WASHINGTON: The allied air strikes against ISIL that brought together the U.S., Saudi Arabia, Bahrain, the UAE and Jordan “are a watershed moment” in the fight to solve terrorism, “the major security issue of our time,” one of the most rational defense lawmakers in Congress said today.
Carl Levin, chairman of the Senate Armed Services Committee, said the strikes offered the chance for Muslim and Arab countries to publicly prove to the terrorists, to the rest of the world and to their own citizens that they will not countenance terrorism in the name of Islam. “From mosque to mosque, from schoolroom to schoolroom there’s got be a shift, a very strong shift against terrorist acts in the name of Islam,” Levin told reporters at a Defense Writers Group breakfast.
Levin’s comments were particularly interesting in light of President Obama’s speech today before the United Nations General Assembly in which Obama said that the Islamic State understood only “the language of force” and that the U.S. would “work with a broad coalition to dismantle this network of death.”
Obama placed the war against the terrorists in ISIL and the Khorasan group in the wider context of the web of security challenges the world faces right now, from Russia’s invasion of Ukraine and the downing of Malaysian Airlines Flight 17 to the West African epidemic of Ebola and the physical threats from climate change.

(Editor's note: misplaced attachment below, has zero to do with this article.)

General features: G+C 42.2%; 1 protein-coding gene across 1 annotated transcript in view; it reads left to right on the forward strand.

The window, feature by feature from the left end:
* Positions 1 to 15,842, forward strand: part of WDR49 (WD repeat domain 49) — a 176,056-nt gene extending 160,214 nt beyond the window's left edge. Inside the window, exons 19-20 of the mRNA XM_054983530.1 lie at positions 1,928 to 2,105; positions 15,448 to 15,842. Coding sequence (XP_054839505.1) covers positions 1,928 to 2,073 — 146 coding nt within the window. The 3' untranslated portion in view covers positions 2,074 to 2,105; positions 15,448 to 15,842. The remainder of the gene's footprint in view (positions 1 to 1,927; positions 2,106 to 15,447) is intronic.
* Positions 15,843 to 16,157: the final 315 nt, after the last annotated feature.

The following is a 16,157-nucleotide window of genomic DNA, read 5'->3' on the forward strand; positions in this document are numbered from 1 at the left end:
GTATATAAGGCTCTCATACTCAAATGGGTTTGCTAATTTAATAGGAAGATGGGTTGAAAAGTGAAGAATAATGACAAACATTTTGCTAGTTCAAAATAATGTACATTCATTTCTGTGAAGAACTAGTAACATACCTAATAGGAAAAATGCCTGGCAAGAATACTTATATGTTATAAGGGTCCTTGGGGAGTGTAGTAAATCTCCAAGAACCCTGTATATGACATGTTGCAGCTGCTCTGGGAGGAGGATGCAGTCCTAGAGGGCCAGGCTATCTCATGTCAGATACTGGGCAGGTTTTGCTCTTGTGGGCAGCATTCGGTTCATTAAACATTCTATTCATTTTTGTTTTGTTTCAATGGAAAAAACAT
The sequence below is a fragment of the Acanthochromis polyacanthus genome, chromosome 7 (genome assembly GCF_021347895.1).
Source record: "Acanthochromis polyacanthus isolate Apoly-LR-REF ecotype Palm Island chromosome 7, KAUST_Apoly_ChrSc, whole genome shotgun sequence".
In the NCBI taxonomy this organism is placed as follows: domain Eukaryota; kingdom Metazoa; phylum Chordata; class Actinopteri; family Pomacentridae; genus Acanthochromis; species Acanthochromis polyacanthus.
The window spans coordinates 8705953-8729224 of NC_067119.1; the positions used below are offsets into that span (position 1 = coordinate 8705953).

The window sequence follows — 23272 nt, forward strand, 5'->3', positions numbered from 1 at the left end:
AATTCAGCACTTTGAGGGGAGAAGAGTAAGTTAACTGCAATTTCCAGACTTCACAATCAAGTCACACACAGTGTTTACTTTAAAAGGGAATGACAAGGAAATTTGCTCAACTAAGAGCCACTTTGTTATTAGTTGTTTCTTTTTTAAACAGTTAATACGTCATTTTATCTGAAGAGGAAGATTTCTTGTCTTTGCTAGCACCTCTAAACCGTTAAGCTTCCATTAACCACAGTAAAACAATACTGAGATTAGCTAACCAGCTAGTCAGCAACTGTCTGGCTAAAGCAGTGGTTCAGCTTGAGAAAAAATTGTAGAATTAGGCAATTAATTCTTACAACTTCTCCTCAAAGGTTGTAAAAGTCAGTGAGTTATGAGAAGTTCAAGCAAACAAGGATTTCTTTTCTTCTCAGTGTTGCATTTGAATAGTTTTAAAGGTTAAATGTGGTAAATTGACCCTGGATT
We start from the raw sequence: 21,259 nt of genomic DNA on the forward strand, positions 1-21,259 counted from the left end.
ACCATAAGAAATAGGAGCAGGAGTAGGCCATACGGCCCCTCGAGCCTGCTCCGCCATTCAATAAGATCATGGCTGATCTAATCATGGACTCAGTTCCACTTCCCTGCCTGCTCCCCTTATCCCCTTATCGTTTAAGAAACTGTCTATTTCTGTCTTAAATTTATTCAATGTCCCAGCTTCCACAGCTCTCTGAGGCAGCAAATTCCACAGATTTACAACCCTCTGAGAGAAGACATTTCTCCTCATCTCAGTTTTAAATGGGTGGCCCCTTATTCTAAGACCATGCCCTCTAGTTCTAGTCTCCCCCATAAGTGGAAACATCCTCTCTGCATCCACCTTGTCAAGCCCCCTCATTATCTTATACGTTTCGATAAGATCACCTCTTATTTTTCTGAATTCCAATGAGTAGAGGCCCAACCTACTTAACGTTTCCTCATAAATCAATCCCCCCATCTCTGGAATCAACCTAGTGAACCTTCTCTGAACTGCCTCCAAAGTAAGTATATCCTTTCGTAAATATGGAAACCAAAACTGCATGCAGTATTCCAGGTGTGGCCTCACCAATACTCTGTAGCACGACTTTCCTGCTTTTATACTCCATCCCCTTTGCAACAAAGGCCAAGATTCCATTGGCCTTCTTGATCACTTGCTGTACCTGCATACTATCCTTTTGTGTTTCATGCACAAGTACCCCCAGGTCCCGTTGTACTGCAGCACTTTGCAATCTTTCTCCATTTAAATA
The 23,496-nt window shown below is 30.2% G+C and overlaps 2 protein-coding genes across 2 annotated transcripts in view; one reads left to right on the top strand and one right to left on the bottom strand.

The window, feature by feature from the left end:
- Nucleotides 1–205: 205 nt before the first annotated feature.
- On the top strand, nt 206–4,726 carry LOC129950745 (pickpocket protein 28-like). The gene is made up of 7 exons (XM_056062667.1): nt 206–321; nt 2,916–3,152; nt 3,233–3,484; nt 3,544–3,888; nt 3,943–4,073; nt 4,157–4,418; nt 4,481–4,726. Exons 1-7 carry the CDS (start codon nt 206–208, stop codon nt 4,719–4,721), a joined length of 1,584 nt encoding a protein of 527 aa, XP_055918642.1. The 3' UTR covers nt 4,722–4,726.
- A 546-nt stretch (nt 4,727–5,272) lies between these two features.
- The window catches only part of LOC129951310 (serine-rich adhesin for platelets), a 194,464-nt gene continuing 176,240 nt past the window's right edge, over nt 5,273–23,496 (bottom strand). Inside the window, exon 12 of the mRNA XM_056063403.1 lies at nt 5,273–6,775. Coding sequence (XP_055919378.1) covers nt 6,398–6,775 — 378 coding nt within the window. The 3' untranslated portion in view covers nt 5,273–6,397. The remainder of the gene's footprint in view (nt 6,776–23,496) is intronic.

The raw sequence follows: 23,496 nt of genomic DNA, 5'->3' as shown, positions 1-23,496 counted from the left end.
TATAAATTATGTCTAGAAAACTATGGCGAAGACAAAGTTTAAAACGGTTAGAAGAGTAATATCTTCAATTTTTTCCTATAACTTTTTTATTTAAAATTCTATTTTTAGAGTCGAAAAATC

My favorite moment from Levin’s last appearance before the DWG came at the end, when he looked up and down the ranks of the gathered reporters and told us that he really hoped the American people would learn that we have accomplished a great deal of good in Afghanistan.
We have helped build a “strong” and “well-liked” Afghan military, boosted school attendance numbers from 800,000 under the Taliban to 8,000,000, with 40 percent of those girls, he told us.
“They’ve made some amazing progress and they believe it’s because of we did what we did,” the senator said, noting his familiarity with the country from the dozen visits he’s made to Afghanistan and the many meetings he’s held with its leaders. All Afghans are glad.”
Afghans constantly say in polls by numbers of 70 to 80 percent that the US has helped them build a better country.
Americans, especially our troops and their families, “have a right to feel real satisfaction” at the outcome. I think Levin’s right, but the American people have grown so weary with the war in Afghanistan that I’m not sure they can listen to or see what they have helped wrought.